So, you want to make a top rated movie?

A good story follows a pattern

As a former classroom teacher, I have done my share of story retells using story mountains, graphic organizers and more. One story I read every year when I taught 3rd grade was Kevin Henke’s book A Weekend with Windell. It is a story about a young mouse that visits a friend’s house for the weekend. He is not very nice and causes issues. The other girl starts treating him the same way and over time, he changes his attitude. The two mice end up being good friends in the end. I have attached a version of the story mountain that I used with my students.

story mountain, storytelling, data, movies,
Weekend With Windell Story Mountain

Telling a story with data

Related to what is going on with data, I was working on a project related to top ranked movies over the past 20 or so years. There was so much data to work with and no real focus. I was just asked to visualize it. Before seeing this activity I had already thought about telling a story with it. Creating a story helped me frame all of the information. I started with the title “So, you want to make a top ranked movie?” I then went through the storytelling process of starting with a question and then focused on four areas (out of all of the data.) I then broke up each of the four areas into mini stories with graphs. In the presentation, the graphs are animated and build on each for suspense. I finished off the “story” by summarizing the findings into the suggestion of criteria for creating a top ranked movie.

For the first area of data, I chose to focus on movie genres.  For the data on top 10 movies, they have the genres broken down into main genre, 2nd genre, and for some, 3rd genre.  For this study, I focused on the main genre, which consisted of 15 different categories.  I didn’t want to just go straight in to the data, I wanted to build some suspense.  I started presenting the data with only the genres in alphabetical order down the y-axis.  Next, I shared the data in a bar graph.  To make it easier, I reordered the data from greatest to least. I then grayed out the other genres so that only the largest was highlighted and finally added in the subtitle sentence related to the findings in the data.  Showing only parts of the graph and building it up over time creates a great storytelling situation and keeps the audience engaged.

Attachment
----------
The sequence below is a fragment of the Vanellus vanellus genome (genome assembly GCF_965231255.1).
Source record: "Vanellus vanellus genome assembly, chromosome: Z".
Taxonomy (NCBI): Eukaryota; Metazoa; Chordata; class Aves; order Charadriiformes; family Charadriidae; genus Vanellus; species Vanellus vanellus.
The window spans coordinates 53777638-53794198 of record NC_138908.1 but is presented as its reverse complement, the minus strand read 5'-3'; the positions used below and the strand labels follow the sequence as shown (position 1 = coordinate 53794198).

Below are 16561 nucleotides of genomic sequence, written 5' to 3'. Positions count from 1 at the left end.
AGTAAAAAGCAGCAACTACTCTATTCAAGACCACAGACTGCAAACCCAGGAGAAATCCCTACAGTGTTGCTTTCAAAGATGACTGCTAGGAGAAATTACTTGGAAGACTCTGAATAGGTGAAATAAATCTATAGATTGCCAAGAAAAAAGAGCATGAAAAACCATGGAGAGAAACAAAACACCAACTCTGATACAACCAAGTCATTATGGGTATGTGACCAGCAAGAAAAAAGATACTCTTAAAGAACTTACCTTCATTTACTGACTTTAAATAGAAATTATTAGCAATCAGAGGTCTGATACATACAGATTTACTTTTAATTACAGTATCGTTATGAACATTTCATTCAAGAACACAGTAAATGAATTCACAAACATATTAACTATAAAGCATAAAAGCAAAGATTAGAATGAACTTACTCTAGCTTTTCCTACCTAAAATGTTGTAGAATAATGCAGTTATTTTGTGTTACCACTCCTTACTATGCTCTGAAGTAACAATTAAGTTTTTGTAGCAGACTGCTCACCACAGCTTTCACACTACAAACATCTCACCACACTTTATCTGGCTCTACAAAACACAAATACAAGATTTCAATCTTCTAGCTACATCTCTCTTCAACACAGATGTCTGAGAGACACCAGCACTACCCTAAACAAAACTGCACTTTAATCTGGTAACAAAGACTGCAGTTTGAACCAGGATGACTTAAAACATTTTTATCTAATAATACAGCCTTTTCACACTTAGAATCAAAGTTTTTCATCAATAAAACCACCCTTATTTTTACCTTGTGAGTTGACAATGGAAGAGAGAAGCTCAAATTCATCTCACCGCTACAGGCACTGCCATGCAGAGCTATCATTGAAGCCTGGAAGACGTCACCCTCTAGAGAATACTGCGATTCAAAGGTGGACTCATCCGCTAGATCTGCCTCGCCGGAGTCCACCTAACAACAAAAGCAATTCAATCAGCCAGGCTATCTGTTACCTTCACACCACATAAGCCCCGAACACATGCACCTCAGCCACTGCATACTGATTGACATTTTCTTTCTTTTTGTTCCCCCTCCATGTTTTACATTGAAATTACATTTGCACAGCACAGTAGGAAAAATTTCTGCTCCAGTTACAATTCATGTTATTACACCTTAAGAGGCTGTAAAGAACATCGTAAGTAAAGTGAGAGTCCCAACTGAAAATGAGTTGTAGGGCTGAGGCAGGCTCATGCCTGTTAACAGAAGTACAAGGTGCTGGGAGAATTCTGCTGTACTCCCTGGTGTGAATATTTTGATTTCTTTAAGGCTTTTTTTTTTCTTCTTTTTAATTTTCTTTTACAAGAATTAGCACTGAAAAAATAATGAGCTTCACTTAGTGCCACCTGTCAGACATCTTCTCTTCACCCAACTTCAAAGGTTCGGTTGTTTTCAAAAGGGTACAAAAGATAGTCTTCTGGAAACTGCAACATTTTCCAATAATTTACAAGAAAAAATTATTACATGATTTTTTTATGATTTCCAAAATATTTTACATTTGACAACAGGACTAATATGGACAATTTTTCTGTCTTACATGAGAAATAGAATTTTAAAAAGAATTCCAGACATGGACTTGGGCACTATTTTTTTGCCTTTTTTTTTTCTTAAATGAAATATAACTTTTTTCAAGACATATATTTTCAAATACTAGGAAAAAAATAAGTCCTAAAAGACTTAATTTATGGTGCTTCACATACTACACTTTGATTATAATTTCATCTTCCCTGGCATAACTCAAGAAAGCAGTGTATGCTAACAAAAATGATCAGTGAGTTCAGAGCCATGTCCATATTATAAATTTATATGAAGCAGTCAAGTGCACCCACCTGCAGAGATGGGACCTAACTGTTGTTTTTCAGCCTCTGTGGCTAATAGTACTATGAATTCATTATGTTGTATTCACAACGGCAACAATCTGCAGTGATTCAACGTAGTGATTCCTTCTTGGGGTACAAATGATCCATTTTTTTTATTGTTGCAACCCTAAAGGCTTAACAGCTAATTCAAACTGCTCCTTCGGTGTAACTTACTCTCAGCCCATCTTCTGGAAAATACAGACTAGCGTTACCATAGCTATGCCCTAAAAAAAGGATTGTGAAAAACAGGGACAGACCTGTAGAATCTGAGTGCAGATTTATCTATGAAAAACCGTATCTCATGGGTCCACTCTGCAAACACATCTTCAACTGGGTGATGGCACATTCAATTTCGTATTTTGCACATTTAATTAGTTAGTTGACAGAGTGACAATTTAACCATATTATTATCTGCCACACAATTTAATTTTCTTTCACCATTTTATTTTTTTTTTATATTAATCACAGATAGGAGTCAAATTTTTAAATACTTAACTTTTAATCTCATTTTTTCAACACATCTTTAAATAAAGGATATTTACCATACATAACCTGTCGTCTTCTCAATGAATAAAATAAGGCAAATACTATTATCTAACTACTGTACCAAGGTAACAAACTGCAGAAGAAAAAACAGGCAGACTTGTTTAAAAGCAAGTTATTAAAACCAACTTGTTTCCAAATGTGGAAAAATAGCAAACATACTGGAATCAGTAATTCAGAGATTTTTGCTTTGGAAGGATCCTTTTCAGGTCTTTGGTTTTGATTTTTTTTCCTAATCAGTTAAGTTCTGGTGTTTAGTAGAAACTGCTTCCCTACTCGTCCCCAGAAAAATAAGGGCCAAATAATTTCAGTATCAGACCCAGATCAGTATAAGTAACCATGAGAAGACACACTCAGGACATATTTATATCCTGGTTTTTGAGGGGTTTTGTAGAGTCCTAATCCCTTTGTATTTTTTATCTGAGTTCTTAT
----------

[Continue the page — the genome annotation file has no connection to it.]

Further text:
Top Rated Movie Graph

Next, I took a look at the length of a successful movie.  The data showed that the ran anywhere from a low of 81 minutes all the way to the longest movie being 201 minutes.  That’s 3 hours and 21 minutes! The shortest ranked movie between 1998-2018 was Ice Age which came in at #8 in 2002. The longest movie was 2003’s The Lord of the Rings: The Return of the King, which ranked #1 and grossed $1,119,929,521 world-wide.

The third category to observe was ratings.  Ratings are important because this directly affects the audience that is able to watch the movie, within reason.  The four main categories of ranked movies are G, PG, PG-13, and R.  I used a similar tactic of storytelling as with genres by only showing parts of the graph as I presented.  The final graph shows just how much PG-13 movies dominate the field.  This might not have had the same impact if the final graph was shown first.

I finished off the presentation with a graph focused on successful production studios.  From 1998-2018, 13 different studios had movies ranked in the Top 10.  It was pretty amazing to see that Warner Brothers Studios led the league with 45 movies ranked in the Top 10.  Respectively, Walt Disney Studios was a close second with 44 movies.

In the end, based on the four areas researched, if you want to have a successful movie that would be ranked in the Top 10, you should make it a fantasy film that is PG-13 rated and lasts around 124 minutes.  If you are lucky and can get Warner Brothers to produce it, you should be good to go!

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